How to secure data in cloud? Stick with it like glue.

Today's agency IT managers must be ready to safeguard data — wherever it goes

As agencies move their applications to multitenant, cloud computing facilities, the layers of security that were once required to protect data in different locations and states of use have also become centered on the cloud.

The concentration of computing resources is changing the nature and methods of agency data security, experts say. In the emerging world of cloud computing, data must now be protected while at rest, in transit and even when accessed by those authorized to handle it.

In effect, security managers must now be prepared to protect data from the moment of its creation, through its move to the cloud and after it is taken into the wilderness of users.

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“In order to protect it adequately and ensure that data is safe, you have to follow it wherever it goes and protect it every step of the way." said Marc Olesen, senior vice president and general manager of content and cloud security at McAfee, a provider of security technology and services.

Today, protections, whether they are manually or automatically applied, can be configured to block users from printing, saving content, downloading it to a CD or thumb drive, copying or pasting it, or even forwarding e-mails to nonauthorized parties.

Failure to properly apply and enforce security permissions can expose data and files to hackers or open the door to data leakage by employees, contractors and agency collaborators — intentionally or unintentionally.

The technology to apply protections at this stage of the security chain — when users are handling the data — is sometimes called data rights management, enterprise rights management or information rights management.

Traditionally, such technology has been expensive and complex to put in place, said Mike Duffy, chief operating officer of management consultancy DRT Strategies Inc. and former Treasury Department CIO.

However, if security administrators are using strong authentication technologies and public key-based certificates in combination with a data rights management toolset, they should be able to manage access to data, Duffy said. But how well those tools work together in the cloud computing arena is a story that is still unfolding, according to experts, who say the next frontier in information security is protecting so called data in use.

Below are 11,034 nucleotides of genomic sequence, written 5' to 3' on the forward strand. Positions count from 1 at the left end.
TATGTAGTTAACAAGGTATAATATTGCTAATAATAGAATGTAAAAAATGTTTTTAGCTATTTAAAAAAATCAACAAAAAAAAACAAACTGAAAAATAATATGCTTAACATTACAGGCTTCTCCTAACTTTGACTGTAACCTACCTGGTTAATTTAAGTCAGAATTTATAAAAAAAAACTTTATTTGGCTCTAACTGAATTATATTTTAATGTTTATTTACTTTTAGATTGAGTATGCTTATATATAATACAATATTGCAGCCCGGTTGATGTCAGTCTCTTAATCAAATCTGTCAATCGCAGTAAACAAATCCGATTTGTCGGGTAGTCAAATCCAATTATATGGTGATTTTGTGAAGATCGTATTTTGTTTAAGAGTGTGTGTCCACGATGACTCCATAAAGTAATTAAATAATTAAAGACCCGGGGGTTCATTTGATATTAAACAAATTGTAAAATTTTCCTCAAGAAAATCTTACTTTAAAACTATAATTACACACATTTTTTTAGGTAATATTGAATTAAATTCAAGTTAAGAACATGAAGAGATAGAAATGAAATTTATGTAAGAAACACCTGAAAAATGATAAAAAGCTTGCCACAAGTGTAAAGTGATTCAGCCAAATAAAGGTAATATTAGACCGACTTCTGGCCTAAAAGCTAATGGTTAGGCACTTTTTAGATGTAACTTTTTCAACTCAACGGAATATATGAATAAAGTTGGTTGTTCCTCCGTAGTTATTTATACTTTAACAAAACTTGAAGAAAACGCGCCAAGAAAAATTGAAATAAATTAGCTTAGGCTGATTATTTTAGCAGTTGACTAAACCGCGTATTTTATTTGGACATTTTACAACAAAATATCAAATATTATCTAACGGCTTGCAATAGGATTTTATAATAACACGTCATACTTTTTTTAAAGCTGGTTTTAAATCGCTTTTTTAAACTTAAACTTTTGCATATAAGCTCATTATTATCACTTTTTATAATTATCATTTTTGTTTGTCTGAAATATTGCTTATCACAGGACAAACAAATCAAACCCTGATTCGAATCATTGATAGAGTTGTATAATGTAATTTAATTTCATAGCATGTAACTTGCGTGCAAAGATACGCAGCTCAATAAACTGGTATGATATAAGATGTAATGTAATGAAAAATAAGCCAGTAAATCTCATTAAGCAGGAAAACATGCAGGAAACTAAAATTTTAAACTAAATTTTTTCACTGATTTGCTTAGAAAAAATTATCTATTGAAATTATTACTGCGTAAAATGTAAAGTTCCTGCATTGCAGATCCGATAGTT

“Our philosophy around that has been a follow-the-data philosophy,” Olesen said. "You do have to know where your data is and then you have to follow it,” he said.

Data rights in the cloud

As a cloud provider, RightNow Technologies tries to take an in-depth approach to security, said Ben Nelson, the firm’s chief information security officer. The company provides cloud-based customer relationship management solutions to defense and civilian agencies.

Nelson stressed the importance of providing security awareness training for cloud users and taking time to think through access control and authorization strategies upfront. After that, if data should leak into areas where it is exposed to misuse, organizations can rely on data rights management tools as a part of a total data in-use protection strategy.

As a software-as-a-service provider, RightNow develops its own rights management tools that enables it to turn over access control privileges to IT administrators at the agencies the company serves. However, many data rights management tools are focused on the enterprise and thus are not geared for cloud vendors trying to deliver enterprise services, Nelson said.

“I haven’t found one that is a good fit for a cloud vendor who is trying to turn those services back around and offer to customers,” he said. “We’ve built into our product the ability for customers to manage their own access and authorization profiles,” Nelson noted.

But perhaps things are about to change.

In April, GigaTrust, a developer of enterprise rights management software, unveiled GigaCloud, billed as the first software-as-a service ERM solution offering in the industry. GigaCloud is designed for cloud providers to help users apply and enforce security permissions. To that end, GigaTrust formed a partnership with Terremark Worldwide, a provider of IT infrastructure services, which Verizon Communications purchased in April.

GigaCloud combines the GigaTrust Enterprise Plus product suite and Microsoft Active Directory Rights Management Services (AD RMS), which provides encryption and key management with native implementations for Microsoft Outlook, Exchange, SharePoint and Office.

Traditional ERM is normally delivered as an enterprise application to authenticated users within an enterprise directory, said Harry Piccariello, GigaTrust chief marketing officer, who said a midsize ERM deployment can take six to nine months to deploy.